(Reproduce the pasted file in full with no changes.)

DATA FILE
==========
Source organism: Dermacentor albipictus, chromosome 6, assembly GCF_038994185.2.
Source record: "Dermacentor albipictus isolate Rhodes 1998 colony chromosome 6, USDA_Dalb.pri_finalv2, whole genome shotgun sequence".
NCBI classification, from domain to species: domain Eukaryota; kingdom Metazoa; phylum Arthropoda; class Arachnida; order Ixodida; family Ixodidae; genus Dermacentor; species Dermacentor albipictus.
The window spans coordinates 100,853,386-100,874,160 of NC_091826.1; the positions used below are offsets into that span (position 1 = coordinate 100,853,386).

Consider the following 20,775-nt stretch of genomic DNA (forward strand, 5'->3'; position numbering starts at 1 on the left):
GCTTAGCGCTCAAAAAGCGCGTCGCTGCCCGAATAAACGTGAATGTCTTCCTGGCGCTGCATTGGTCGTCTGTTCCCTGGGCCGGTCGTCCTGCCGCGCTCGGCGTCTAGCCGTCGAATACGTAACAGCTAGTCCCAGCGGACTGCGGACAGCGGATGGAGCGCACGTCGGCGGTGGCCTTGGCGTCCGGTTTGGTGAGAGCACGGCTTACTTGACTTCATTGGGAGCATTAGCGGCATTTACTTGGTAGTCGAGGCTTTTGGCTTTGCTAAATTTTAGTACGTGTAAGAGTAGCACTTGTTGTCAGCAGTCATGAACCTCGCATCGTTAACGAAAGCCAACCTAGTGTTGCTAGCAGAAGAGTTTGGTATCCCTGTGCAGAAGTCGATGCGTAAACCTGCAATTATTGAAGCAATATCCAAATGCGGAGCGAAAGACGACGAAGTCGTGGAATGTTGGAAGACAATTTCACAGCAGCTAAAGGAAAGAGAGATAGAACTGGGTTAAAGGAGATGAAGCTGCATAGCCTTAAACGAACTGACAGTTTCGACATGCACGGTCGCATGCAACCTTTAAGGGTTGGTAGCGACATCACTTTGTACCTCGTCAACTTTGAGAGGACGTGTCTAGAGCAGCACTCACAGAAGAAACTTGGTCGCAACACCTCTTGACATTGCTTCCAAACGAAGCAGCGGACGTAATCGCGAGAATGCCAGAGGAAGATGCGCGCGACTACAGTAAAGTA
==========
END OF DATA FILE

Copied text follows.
Source organism: Dermacentor albipictus, chromosome 6, assembly GCF_038994185.2.
Source record: "Dermacentor albipictus isolate Rhodes 1998 colony chromosome 6, USDA_Dalb.pri_finalv2, whole genome shotgun sequence".
NCBI classification, from domain to species: domain Eukaryota; kingdom Metazoa; phylum Arthropoda; class Arachnida; order Ixodida; family Ixodidae; genus Dermacentor; species Dermacentor albipictus.
The window spans coordinates 100,853,386-100,874,160 of NC_091826.1; the positions used below are offsets into that span (position 1 = coordinate 100,853,386).

Consider the following 20,775-nt stretch of genomic DNA (forward strand, 5'->3'; position numbering starts at 1 on the left):
GCTTAGCGCTCAAAAAGCGCGTCGCTGCCCGAATAAACGTGAATGTCTTCCTGGCGCTGCATTGGTCGTCTGTTCCCTGGGCCGGTCGTCCTGCCGCGCTCGGCGTCTAGCCGTCGAATACGTAACAGCTAGTCCCAGCGGACTGCGGACAGCGGATGGAGCGCACGTCGGCGGTGGCCTTGGCGTCCGGTTTGGTGAGAGCACGGCTTACTTGACTTCATTGGGAGCATTAGCGGCATTTACTTGGTAGTCGAGGCTTTTGGCTTTGCTAAATTTTAGTACGTGTAAGAGTAGCACTTGTTGTCAGCAGTCATGAACCTCGCATCGTTAACGAAAGCCAACCTAGTGTTGCTAGCAGAAGAGTTTGGTATCCCTGTGCAGAAGTCGATGCGTAAACCTGCAATTATTGAAGCAATATCCAAATGCGGAGCGAAAGACGACGAAGTCGTGGAATGTTGGAAGACAATTTCACAGCAGCTAAAGGAAAGAGAGATAGAACTGGGTTAAAGGAGATGAAGCTGCATAGCCTTAAACGAACTGACAGTTTCGACATGCACGGTCGCATGCAACCTTTAAGGGTTGGTAGCGACATCACTTTGTACCTCGTCAACTTTGAGAGGACGTGTCTAGAGCAGCACTCACAGAAGAAACTTGGTCGCAACACCTCTTGACATTGCTTCCAAACGAAGCAGCGGACGTAATCGCGAGAATGCCAGAGGAAGATGCGCGCGACTACAGTAAAGTA